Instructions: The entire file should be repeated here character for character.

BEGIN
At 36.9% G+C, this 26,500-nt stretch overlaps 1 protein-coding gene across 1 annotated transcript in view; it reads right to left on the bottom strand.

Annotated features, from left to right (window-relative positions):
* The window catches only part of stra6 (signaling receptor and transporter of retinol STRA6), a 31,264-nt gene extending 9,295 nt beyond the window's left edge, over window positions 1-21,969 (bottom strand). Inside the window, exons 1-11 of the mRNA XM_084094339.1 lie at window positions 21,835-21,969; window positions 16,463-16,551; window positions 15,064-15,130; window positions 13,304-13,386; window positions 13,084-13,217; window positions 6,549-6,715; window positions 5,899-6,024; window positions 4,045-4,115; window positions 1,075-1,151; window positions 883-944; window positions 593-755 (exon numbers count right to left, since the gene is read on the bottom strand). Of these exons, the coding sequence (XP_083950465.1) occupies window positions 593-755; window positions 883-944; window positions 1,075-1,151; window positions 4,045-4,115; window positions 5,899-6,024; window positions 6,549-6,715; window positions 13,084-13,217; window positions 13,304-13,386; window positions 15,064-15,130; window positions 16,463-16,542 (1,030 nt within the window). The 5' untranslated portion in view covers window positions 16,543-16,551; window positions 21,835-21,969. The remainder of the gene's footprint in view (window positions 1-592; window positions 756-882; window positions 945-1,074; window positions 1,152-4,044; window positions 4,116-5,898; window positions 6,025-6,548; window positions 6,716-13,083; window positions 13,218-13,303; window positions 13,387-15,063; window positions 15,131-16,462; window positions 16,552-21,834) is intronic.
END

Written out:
At 36.9% G+C, this 26,500-nt stretch overlaps 1 protein-coding gene across 1 annotated transcript in view; it reads right to left on the bottom strand.

Annotated features, from left to right (window-relative positions):
* The window catches only part of stra6 (signaling receptor and transporter of retinol STRA6), a 31,264-nt gene extending 9,295 nt beyond the window's left edge, over window positions 1-21,969 (bottom strand). Inside the window, exons 1-11 of the mRNA XM_084094339.1 lie at window positions 21,835-21,969; window positions 16,463-16,551; window positions 15,064-15,130; window positions 13,304-13,386; window positions 13,084-13,217; window positions 6,549-6,715; window positions 5,899-6,024; window positions 4,045-4,115; window positions 1,075-1,151; window positions 883-944; window positions 593-755 (exon numbers count right to left, since the gene is read on the bottom strand). Of these exons, the coding sequence (XP_083950465.1) occupies window positions 593-755; window positions 883-944; window positions 1,075-1,151; window positions 4,045-4,115; window positions 5,899-6,024; window positions 6,549-6,715; window positions 13,084-13,217; window positions 13,304-13,386; window positions 15,064-15,130; window positions 16,463-16,542 (1,030 nt within the window). The 5' untranslated portion in view covers window positions 16,543-16,551; window positions 21,835-21,969. The remainder of the gene's footprint in view (window positions 1-592; window positions 756-882; window positions 945-1,074; window positions 1,152-4,044; window positions 4,116-5,898; window positions 6,025-6,548; window positions 6,716-13,083; window positions 13,218-13,303; window positions 13,387-15,063; window positions 15,131-16,462; window positions 16,552-21,834) is intronic.